At the time and with the desire of something new, I started attending college at the University of Puget Sound in Tacoma, Washington. As a freshman, I was depressed and socially insecure because, until then, I’d had little social training. Sure I had some really really good friends which I still hold close to my heart, but I found I was horrid at advocating for myself in new social settings. It was during this time that I was extremely fortunate to find Brandon, my closest friend for the next years who helped me re-orient in this new environment. We bonded over cycling and personal wellness while rowing crew together in the damp and cold of the PNW mornings.
Helped along by Brandon, I made it to Sophomore year and moved into a house with a handful of people who I didn’t really know. As it turned out, we lived together for the remaining three years of college in the Forkmansion, my new home. I even have a commemorative fork tattooed on my forearm
Things quickly turned around for me when I found the bike again and racing mountain bikes became my (re)found favorite pastime. I was riding road bikes to stay fit and getting muddy on the weekends. A year later I became intrigued in Cyclocross racing after watching Brandon partake in a few races. I fell in love with the sport and the remaining two years of college were consumed with school, racing, partying, working as a barista on campus, fixing bikes for my peers, and leading trips through the outdoor program at the school. I worked hard, played hard, and felt on top of the world.
I graduated as a very different person with a degree in Exercise Science. Graduation can feel like a cliff. The silver platter of a social network is thrown away, decisions get heavier and harder, and ‘reality’ hits quickly. Fortunately, I was in an amazing relationship which was much more important than any other scary real life decisions knocking at the door. So I stayed in Tacoma and starting working for the University. I moved into a different house with some other recent graduates and got ready to start a 40h work week.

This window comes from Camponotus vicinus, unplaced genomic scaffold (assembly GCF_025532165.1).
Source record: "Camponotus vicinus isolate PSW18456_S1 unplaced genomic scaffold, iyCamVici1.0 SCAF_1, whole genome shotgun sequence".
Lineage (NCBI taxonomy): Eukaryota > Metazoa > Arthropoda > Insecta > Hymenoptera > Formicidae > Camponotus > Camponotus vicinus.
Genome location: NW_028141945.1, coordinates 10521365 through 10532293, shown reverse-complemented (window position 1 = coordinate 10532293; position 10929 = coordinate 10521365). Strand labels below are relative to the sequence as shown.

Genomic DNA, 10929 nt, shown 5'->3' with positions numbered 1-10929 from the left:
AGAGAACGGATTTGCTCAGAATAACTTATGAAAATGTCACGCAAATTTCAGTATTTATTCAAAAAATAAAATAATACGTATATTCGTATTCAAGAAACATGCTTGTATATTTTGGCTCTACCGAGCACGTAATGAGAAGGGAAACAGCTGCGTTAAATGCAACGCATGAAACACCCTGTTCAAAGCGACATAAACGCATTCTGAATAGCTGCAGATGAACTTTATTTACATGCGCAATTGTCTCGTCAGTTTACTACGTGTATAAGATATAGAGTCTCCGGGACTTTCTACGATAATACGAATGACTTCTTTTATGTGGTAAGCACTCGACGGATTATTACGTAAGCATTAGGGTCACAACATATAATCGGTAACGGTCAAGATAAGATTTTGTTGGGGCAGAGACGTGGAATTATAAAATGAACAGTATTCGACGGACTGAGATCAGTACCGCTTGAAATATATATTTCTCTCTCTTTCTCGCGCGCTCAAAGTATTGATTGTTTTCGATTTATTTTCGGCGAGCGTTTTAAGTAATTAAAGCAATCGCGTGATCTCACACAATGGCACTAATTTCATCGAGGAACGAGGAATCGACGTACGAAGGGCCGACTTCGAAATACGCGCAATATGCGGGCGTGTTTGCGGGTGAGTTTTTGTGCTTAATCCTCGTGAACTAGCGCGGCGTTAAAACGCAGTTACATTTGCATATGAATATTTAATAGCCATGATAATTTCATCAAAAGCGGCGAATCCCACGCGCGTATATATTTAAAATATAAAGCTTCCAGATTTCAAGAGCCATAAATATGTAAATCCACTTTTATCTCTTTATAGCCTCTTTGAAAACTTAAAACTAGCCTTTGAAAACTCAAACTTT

The transition was rougher than I anticipated–same location, same person, just different expectations. As I got further distanced from the student social scene at the school, my job became easier and life quality improved. With some semblance of a balance restored, life was steady and good. The plan was to wait for my girlfriend to graduate and then we’d move on to other things…maybe some travel, maybe some foreign work. Some plans don’t work out.
The break in this plan has been the largest, most confusing, confidence breaking, and decisive life experience for me thus far. Forced change sucks but, in this case, it has led me to refocus, take some time to think, and generally become ok with the fact that I will always be in a state of transition.
I finished my second year of employment at the University and then left Tacoma. At the time of writing this, it has been a little over three months since I left and I miss that city more than ever–the people, the way of living, the rain, the beer, the bike racing, the food, the long summer days, the produce, and my home. I hope to make it back to Tacoma as soon as I can.
I moved back in with my parents in Mancos and started working at Kokopelli’s, the best bike shop in the world.
Soon I will be riding my bike, thinking a lot, hopefully writing more, taking pictures, and heading south toward Mexico.